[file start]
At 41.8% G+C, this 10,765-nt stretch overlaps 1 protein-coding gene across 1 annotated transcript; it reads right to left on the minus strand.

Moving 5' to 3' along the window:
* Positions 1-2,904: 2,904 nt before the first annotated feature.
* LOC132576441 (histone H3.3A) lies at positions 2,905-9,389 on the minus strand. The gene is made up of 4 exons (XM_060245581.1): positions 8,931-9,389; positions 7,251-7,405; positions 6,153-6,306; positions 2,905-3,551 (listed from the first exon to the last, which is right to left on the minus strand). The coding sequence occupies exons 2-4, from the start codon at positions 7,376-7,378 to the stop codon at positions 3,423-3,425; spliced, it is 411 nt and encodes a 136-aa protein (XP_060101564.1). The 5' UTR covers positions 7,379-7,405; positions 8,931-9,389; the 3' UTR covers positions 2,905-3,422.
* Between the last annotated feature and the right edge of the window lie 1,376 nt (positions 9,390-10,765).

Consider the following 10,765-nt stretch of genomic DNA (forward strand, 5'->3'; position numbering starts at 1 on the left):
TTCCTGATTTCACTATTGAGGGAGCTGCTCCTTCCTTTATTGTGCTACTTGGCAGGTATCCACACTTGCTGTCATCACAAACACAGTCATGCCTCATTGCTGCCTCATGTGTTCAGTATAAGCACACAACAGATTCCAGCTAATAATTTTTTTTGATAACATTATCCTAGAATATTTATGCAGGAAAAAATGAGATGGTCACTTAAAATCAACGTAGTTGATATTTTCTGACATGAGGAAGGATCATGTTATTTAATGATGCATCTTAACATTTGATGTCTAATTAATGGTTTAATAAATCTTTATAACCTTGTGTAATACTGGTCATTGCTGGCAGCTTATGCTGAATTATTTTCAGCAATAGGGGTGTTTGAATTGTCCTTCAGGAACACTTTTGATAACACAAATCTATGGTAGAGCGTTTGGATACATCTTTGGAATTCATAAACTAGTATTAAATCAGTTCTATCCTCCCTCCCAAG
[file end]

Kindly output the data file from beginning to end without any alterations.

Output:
At 41.8% G+C, this 10,765-nt stretch overlaps 1 protein-coding gene across 1 annotated transcript; it reads right to left on the minus strand.

Moving 5' to 3' along the window:
* Positions 1-2,904: 2,904 nt before the first annotated feature.
* LOC132576441 (histone H3.3A) lies at positions 2,905-9,389 on the minus strand. The gene is made up of 4 exons (XM_060245581.1): positions 8,931-9,389; positions 7,251-7,405; positions 6,153-6,306; positions 2,905-3,551 (listed from the first exon to the last, which is right to left on the minus strand). The coding sequence occupies exons 2-4, from the start codon at positions 7,376-7,378 to the stop codon at positions 3,423-3,425; spliced, it is 411 nt and encodes a 136-aa protein (XP_060101564.1). The 5' UTR covers positions 7,379-7,405; positions 8,931-9,389; the 3' UTR covers positions 2,905-3,422.
* Between the last annotated feature and the right edge of the window lie 1,376 nt (positions 9,390-10,765).

Consider the following 10,765-nt stretch of genomic DNA (forward strand, 5'->3'; position numbering starts at 1 on the left):
TTCCTGATTTCACTATTGAGGGAGCTGCTCCTTCCTTTATTGTGCTACTTGGCAGGTATCCACACTTGCTGTCATCACAAACACAGTCATGCCTCATTGCTGCCTCATGTGTTCAGTATAAGCACACAACAGATTCCAGCTAATAATTTTTTTTGATAACATTATCCTAGAATATTTATGCAGGAAAAAATGAGATGGTCACTTAAAATCAACGTAGTTGATATTTTCTGACATGAGGAAGGATCATGTTATTTAATGATGCATCTTAACATTTGATGTCTAATTAATGGTTTAATAAATCTTTATAACCTTGTGTAATACTGGTCATTGCTGGCAGCTTATGCTGAATTATTTTCAGCAATAGGGGTGTTTGAATTGTCCTTCAGGAACACTTTTGATAACACAAATCTATGGTAGAGCGTTTGGATACATCTTTGGAATTCATAAACTAGTATTAAATCAGTTCTATCCTCCCTCCCAAG